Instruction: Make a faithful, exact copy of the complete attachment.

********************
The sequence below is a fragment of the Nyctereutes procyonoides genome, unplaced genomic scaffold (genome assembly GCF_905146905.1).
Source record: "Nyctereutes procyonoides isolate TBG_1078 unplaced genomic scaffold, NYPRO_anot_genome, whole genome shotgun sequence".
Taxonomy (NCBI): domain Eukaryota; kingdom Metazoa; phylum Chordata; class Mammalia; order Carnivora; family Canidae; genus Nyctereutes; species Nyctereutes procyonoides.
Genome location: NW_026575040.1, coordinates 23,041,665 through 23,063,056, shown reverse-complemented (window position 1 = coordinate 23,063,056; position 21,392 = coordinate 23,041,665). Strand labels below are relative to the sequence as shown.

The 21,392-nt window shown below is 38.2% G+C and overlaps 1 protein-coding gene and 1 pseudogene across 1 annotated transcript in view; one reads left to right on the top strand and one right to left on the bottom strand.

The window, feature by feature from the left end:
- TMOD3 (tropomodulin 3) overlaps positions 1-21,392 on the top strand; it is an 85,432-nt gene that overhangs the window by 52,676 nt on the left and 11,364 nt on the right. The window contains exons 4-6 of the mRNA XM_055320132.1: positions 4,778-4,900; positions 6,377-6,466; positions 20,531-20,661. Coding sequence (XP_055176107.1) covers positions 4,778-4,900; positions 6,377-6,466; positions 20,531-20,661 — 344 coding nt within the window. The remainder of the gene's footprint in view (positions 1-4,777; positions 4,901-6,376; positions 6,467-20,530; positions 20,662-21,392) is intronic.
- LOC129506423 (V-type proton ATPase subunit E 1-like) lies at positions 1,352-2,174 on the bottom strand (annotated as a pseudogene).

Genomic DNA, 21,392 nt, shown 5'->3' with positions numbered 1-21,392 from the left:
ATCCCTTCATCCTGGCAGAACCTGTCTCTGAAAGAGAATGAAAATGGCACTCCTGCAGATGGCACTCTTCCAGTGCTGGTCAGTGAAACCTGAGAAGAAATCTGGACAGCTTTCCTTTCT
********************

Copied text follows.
The sequence below is a fragment of the Nyctereutes procyonoides genome, unplaced genomic scaffold (genome assembly GCF_905146905.1).
Source record: "Nyctereutes procyonoides isolate TBG_1078 unplaced genomic scaffold, NYPRO_anot_genome, whole genome shotgun sequence".
Taxonomy (NCBI): domain Eukaryota; kingdom Metazoa; phylum Chordata; class Mammalia; order Carnivora; family Canidae; genus Nyctereutes; species Nyctereutes procyonoides.
Genome location: NW_026575040.1, coordinates 23,041,665 through 23,063,056, shown reverse-complemented (window position 1 = coordinate 23,063,056; position 21,392 = coordinate 23,041,665). Strand labels below are relative to the sequence as shown.

The 21,392-nt window shown below is 38.2% G+C and overlaps 1 protein-coding gene and 1 pseudogene across 1 annotated transcript in view; one reads left to right on the top strand and one right to left on the bottom strand.

The window, feature by feature from the left end:
- TMOD3 (tropomodulin 3) overlaps positions 1-21,392 on the top strand; it is an 85,432-nt gene that overhangs the window by 52,676 nt on the left and 11,364 nt on the right. The window contains exons 4-6 of the mRNA XM_055320132.1: positions 4,778-4,900; positions 6,377-6,466; positions 20,531-20,661. Coding sequence (XP_055176107.1) covers positions 4,778-4,900; positions 6,377-6,466; positions 20,531-20,661 — 344 coding nt within the window. The remainder of the gene's footprint in view (positions 1-4,777; positions 4,901-6,376; positions 6,467-20,530; positions 20,662-21,392) is intronic.
- LOC129506423 (V-type proton ATPase subunit E 1-like) lies at positions 1,352-2,174 on the bottom strand (annotated as a pseudogene).

Genomic DNA, 21,392 nt, shown 5'->3' with positions numbered 1-21,392 from the left:
ATCCCTTCATCCTGGCAGAACCTGTCTCTGAAAGAGAATGAAAATGGCACTCCTGCAGATGGCACTCTTCCAGTGCTGGTCAGTGAAACCTGAGAAGAAATCTGGACAGCTTTCCTTTCT